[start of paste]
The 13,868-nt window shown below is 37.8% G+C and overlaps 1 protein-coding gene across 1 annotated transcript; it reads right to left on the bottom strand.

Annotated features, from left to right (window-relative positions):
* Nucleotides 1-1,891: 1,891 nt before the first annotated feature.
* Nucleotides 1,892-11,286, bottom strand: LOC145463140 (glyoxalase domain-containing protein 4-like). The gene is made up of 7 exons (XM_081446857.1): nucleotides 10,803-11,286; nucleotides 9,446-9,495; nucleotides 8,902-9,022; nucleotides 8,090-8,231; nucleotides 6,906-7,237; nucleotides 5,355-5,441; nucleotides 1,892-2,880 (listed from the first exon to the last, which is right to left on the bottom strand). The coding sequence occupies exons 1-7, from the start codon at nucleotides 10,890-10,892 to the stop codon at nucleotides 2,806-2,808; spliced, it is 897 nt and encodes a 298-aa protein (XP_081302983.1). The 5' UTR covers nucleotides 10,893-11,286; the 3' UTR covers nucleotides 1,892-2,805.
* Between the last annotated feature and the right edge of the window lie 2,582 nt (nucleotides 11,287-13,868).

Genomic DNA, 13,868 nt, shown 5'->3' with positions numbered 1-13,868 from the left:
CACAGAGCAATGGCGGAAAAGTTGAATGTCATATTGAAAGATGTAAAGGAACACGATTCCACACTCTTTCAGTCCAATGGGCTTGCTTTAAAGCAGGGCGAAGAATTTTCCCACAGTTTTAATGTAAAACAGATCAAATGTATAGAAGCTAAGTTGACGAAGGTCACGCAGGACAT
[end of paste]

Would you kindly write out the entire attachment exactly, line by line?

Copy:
The 13,868-nt window shown below is 37.8% G+C and overlaps 1 protein-coding gene across 1 annotated transcript; it reads right to left on the bottom strand.

Annotated features, from left to right (window-relative positions):
* Nucleotides 1-1,891: 1,891 nt before the first annotated feature.
* Nucleotides 1,892-11,286, bottom strand: LOC145463140 (glyoxalase domain-containing protein 4-like). The gene is made up of 7 exons (XM_081446857.1): nucleotides 10,803-11,286; nucleotides 9,446-9,495; nucleotides 8,902-9,022; nucleotides 8,090-8,231; nucleotides 6,906-7,237; nucleotides 5,355-5,441; nucleotides 1,892-2,880 (listed from the first exon to the last, which is right to left on the bottom strand). The coding sequence occupies exons 1-7, from the start codon at nucleotides 10,890-10,892 to the stop codon at nucleotides 2,806-2,808; spliced, it is 897 nt and encodes a 298-aa protein (XP_081302983.1). The 5' UTR covers nucleotides 10,893-11,286; the 3' UTR covers nucleotides 1,892-2,805.
* Between the last annotated feature and the right edge of the window lie 2,582 nt (nucleotides 11,287-13,868).

Genomic DNA, 13,868 nt, shown 5'->3' with positions numbered 1-13,868 from the left:
CACAGAGCAATGGCGGAAAAGTTGAATGTCATATTGAAAGATGTAAAGGAACACGATTCCACACTCTTTCAGTCCAATGGGCTTGCTTTAAAGCAGGGCGAAGAATTTTCCCACAGTTTTAATGTAAAACAGATCAAATGTATAGAAGCTAAGTTGACGAAGGTCACGCAGGACAT